The vast majority of the world’s displaced people are hosted in the global South, in the poorest countries in the world. This is also a space with the highest numbers of disabled people, many of who live in extreme and chronic poverty. This poverty, alongside deprivation, wars, conflict, and environmental disasters is what drives people to flee, in search of security. This includes disabled people. In spite of this, this population (disabled forced migrants) continues to be cast in a shadow, of epistemological, ontological and practical invisibility. It is hardly theorised in forced migration studies and rarely contemplated in humanitarian intervention. The lives of disabled forced migrants are cast aside in a Eurocentric disability studies that remains global North-centric and focused, while Southern contexts and histories and the geopolitics that envelope them, are forgotten or never known. Migration theory grows without the disabled person, disability studies without the migrant, and practice without the disabled migrant. In this paper, we explore the disability/forced migration nexus with a view to understanding some of the critical intersectionalities that emerge, and their implications for theory and practice. We trace elements of the forced migration trajectory, from exodus, to crossing international borders, to life in protracted refugee camps, the use of networks and smugglers, to those related to national and human security. We argue that forced migration studies, as well as humanitarian practice continue to be premised on and adopting an ableist approach focused on heteronormative productive bodies, while disability studies, with a corpus of work premised on an assumption of citizenship, has failed to critically engage with issues of sovereignty, borders and bodies that lie beyond the protection of the Nation State. In this paper, we also question and contest dominant and hegemonic frames that are historically contextualized, alongside discourses and structures that not only produce forced migration, but also serve to perpetuate the global divide and inequalities. We conclude by calling for a critical interrogation of theoretical perspectives in both forced migration and disability studies, in policy and humanitarian action, and to work towards a praxis geared towards social justice for disabled forced migrants.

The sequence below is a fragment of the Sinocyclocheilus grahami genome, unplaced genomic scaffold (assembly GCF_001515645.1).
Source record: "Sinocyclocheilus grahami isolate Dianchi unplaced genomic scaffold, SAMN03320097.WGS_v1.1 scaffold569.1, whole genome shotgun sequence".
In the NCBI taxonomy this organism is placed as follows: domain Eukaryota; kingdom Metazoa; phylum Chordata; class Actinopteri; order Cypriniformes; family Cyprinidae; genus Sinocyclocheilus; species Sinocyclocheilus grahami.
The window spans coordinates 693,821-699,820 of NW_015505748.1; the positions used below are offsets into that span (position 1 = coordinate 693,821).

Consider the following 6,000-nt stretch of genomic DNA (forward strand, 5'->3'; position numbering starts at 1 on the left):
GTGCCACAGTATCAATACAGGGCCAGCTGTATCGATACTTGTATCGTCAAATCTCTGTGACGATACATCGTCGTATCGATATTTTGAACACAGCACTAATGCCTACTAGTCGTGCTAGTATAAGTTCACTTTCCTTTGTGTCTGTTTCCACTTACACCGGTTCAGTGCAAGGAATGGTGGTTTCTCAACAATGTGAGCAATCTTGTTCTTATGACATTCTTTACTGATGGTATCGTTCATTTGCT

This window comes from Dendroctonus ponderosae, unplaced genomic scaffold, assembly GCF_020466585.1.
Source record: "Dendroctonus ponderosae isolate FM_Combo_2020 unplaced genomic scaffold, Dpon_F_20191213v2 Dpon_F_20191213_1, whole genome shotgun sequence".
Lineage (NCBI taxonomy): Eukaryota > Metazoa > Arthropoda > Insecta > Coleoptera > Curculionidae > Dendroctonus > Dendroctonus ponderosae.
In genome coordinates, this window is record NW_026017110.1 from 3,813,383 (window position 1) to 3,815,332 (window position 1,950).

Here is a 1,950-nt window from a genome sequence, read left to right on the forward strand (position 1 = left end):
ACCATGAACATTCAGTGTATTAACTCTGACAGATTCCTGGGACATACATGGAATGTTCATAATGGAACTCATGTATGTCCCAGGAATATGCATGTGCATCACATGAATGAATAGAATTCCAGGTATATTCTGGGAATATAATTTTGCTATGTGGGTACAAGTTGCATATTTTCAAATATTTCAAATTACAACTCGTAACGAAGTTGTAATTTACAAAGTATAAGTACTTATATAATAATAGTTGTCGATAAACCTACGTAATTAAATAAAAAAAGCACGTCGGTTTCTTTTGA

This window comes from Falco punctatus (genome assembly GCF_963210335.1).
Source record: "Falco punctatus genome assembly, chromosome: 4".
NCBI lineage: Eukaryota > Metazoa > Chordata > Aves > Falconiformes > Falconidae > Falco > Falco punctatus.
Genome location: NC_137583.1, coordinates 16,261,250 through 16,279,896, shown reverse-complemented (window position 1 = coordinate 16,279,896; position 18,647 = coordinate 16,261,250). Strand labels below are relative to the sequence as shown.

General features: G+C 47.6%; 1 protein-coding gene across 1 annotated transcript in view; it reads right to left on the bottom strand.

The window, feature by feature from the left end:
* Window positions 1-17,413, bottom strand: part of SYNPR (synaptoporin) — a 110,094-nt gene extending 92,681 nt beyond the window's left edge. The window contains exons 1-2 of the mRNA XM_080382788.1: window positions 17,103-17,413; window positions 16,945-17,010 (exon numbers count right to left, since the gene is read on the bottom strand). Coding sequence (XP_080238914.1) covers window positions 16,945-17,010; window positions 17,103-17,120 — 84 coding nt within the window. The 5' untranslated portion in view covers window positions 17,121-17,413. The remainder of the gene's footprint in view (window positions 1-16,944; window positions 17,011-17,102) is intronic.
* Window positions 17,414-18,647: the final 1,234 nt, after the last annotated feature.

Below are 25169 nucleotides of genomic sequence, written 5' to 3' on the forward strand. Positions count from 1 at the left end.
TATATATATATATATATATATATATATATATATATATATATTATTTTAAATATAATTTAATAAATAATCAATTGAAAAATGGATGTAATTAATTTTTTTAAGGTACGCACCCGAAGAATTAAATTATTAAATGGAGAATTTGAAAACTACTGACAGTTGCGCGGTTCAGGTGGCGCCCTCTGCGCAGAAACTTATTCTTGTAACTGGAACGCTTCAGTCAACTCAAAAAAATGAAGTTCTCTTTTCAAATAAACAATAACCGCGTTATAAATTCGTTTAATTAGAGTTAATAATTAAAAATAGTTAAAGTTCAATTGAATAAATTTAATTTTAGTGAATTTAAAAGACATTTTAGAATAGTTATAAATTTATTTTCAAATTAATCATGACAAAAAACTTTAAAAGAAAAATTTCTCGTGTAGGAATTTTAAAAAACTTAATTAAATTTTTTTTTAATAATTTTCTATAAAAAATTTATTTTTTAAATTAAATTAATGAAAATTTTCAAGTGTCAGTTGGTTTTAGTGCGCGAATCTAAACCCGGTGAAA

Disability and the Global South (DGS), 2015, Vol. 2 No. 1